A new collection of 12 pastel portraits crafted by Bob Dylan is currently being exhibited at the National Portrait Gallery in a collection called Face Value.
Each painting shows a face, drawn in part from memory and in part from Dylan’s never-ending well of imagination. Observing these characters, one is instantly reminded of the verse on ‘Desolation Row’ where Dylan croons: ‘All these people that you mention/ Yes, I know them, they’re quite lame/ I had to rearrange their faces/ And give them all another name.’
Each painting has a title, while the individual’s name is also printed underneath. Both prove equally evocative and elusive. Despite the ambiguity of who the characters may or may not be, or who they may represent, many of these portraits contain huge personalities.
‘Nina Felix’ is hauntingly dark, with an aggressive edge created by Dylan’s strong, bold pastel lines. The harshness and slightly violent edge to the strokes makes it an almost uneasy portrait to observe. Other individuals, such as ‘Red Flanagan’ and ‘Ray Bridges’, have weather-beaten faces that seem to tell tales of woe. These two, alongside the mugshot styled ‘Nigel Julian’, with his pencilled moustache, could all be Chicago gangsters from the 1930’s. Moreover, they could also be interpreted as figures from Dylan’s song ‘Lily, Rosemary and the Jack of Hearts’; the nine-minute masterpiece, where - among other story plots - Dylan sings about an old Western-style gang of bank robbers: ‘The boys finally made it through the wall and cleaned out the bank safe… but they couldn’t go no further without the Jack of Hearts.’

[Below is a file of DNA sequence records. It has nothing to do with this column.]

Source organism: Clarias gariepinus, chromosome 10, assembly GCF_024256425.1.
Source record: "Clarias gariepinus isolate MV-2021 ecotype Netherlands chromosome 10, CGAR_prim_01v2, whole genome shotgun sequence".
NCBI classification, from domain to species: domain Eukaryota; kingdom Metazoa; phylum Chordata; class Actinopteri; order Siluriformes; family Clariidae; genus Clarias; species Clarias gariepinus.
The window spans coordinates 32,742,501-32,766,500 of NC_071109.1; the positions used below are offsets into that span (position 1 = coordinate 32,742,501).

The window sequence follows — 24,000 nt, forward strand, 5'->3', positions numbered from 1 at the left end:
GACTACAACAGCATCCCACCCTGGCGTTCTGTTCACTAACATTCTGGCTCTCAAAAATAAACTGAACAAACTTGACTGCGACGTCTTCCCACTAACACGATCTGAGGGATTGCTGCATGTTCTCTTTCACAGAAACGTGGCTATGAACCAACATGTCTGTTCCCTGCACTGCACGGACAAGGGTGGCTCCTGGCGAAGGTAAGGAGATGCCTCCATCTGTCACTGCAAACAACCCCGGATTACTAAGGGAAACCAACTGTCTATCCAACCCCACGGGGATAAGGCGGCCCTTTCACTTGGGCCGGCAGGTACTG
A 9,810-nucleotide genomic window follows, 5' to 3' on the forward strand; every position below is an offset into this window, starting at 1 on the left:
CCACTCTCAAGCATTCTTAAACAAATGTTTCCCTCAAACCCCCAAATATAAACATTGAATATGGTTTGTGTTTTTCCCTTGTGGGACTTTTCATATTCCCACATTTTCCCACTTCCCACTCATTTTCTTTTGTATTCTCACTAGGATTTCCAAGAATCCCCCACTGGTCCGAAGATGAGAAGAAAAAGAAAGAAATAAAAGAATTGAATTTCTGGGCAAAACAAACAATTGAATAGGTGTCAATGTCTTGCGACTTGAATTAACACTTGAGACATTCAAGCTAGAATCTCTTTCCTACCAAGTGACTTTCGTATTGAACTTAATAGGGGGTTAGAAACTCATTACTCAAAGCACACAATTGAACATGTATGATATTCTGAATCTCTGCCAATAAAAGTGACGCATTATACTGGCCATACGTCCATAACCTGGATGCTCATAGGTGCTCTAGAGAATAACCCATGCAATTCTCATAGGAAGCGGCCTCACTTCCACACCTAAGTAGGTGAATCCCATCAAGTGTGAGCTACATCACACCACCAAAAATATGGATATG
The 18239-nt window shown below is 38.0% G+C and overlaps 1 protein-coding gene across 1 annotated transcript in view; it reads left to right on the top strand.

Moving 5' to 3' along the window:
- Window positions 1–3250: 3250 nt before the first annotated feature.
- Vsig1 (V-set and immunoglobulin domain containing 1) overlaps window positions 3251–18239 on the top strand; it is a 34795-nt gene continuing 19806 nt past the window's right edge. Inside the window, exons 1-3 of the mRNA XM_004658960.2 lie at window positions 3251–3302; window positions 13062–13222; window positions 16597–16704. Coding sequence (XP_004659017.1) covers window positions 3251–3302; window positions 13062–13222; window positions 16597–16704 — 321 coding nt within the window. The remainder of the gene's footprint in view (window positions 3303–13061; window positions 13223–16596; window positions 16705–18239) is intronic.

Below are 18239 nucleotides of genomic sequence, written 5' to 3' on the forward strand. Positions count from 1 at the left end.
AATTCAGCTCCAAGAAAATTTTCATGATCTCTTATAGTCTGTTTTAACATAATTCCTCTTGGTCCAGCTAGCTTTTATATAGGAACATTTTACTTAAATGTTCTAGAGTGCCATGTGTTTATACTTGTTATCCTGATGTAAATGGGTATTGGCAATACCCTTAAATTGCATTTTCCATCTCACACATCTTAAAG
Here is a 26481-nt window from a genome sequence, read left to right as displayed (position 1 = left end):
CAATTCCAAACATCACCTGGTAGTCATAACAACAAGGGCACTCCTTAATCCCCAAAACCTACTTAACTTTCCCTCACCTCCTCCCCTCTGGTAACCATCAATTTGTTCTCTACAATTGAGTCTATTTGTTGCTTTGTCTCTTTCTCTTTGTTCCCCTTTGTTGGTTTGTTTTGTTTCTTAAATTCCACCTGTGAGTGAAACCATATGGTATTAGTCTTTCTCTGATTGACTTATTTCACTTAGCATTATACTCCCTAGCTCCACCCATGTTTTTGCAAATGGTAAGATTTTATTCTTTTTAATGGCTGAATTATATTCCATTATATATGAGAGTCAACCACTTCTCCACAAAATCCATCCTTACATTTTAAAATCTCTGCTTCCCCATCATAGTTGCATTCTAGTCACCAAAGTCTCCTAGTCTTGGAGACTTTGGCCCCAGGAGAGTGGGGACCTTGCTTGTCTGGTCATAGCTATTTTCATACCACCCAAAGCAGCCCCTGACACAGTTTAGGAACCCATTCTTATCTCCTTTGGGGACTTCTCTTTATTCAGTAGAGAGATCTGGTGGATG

Many of these portraits, with their grim worn-out appearances and dark expressions, are reminiscent of Edward Hopper’s work and his abiding portrayal of people who reflect the failure of the American dream. This is especially visible with the washed-up face of ‘Ivan Steinbeck’, whose stunned expression and dirtied white shirt and black tie is reminiscent of a drunken travelling salesman, and suggests Dylan may also have taken influence from the tales of woe penned by another famous Steinbeck.